We don't see how the sausage is made, how the teams put together their rosters or how front offices scout players, inventory their reports and try to fill holes in their rosters.  Suffice it to say that many sets of eyes -- multiple sets from each team -- watch these games and watch films of these games.  For the average fan like me, it's basketball in July, and that's all I need, a little fix, something to carry me over until NFL camps begin, baseball pennant races heat up, the English Premier League begins.  But for those in the business, their season starts now, and there are gems to mine and polish. 

And they are right in front of everyone's eyes.

Wednesday, July 05, 2017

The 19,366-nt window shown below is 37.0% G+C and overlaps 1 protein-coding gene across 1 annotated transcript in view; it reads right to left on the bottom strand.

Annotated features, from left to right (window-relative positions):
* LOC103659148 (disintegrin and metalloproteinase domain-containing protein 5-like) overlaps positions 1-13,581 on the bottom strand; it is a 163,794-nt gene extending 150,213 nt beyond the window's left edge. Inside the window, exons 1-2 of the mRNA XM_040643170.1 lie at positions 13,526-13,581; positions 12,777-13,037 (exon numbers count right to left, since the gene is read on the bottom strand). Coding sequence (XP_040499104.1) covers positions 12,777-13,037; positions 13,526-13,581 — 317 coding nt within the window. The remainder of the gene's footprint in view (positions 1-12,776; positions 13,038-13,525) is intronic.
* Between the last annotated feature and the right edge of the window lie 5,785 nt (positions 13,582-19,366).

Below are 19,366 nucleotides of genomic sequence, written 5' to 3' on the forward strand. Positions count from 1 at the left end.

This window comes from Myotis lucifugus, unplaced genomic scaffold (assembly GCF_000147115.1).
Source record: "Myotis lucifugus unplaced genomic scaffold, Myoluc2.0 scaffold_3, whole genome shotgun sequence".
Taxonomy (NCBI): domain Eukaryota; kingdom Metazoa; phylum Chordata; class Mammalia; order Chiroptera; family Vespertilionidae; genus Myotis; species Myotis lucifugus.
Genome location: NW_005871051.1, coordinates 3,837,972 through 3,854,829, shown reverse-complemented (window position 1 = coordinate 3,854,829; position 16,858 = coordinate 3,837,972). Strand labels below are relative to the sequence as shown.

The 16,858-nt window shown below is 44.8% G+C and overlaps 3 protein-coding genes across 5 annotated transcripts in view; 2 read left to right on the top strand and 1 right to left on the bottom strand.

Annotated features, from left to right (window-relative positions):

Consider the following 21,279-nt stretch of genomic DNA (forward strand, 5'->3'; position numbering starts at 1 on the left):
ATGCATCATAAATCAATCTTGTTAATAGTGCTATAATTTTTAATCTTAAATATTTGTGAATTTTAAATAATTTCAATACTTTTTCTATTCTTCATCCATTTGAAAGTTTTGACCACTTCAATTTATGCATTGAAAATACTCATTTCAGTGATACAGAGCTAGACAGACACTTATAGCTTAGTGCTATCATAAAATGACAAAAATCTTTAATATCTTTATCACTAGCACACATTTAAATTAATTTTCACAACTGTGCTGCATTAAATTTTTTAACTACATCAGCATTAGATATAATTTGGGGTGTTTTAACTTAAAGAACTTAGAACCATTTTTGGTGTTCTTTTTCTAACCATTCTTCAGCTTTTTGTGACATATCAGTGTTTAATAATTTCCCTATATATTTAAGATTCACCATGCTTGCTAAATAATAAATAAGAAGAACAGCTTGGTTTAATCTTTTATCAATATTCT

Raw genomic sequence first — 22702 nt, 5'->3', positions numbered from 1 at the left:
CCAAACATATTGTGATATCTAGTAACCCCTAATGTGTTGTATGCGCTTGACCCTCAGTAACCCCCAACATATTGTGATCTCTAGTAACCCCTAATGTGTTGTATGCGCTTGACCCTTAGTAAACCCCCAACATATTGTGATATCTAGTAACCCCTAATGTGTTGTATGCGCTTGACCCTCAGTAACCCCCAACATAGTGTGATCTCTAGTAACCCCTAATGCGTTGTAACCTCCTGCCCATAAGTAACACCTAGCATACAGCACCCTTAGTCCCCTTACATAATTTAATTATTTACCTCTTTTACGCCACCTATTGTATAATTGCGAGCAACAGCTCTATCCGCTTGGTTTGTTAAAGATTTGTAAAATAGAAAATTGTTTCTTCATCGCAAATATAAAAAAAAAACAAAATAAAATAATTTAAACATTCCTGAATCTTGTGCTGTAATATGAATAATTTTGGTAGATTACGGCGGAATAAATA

Taxation (and Regulatory Schemes) Affect Behavior

No,  I am not a policy wonk, and, similarly, this is not a policy post or rant or anything political, except insofar as to offer  that if you put a luxury tax in place or a salary cap,  well, you are trying to affect behavior.  History is full of stories about unintended consequences of tax and regulatory schemes, and, of course, advocates for both side of an argument will debate even whether the consequences are even the consequences.  This result, of course, derives from an era where compromise is considered to be akin to graphic pornography.  Winning isn't the only thing, apparently, it is the only possibility to remain relevant.  (I'll put aside erudite and articulate arguments to trust the Philadelphia 76ers' process for a moment).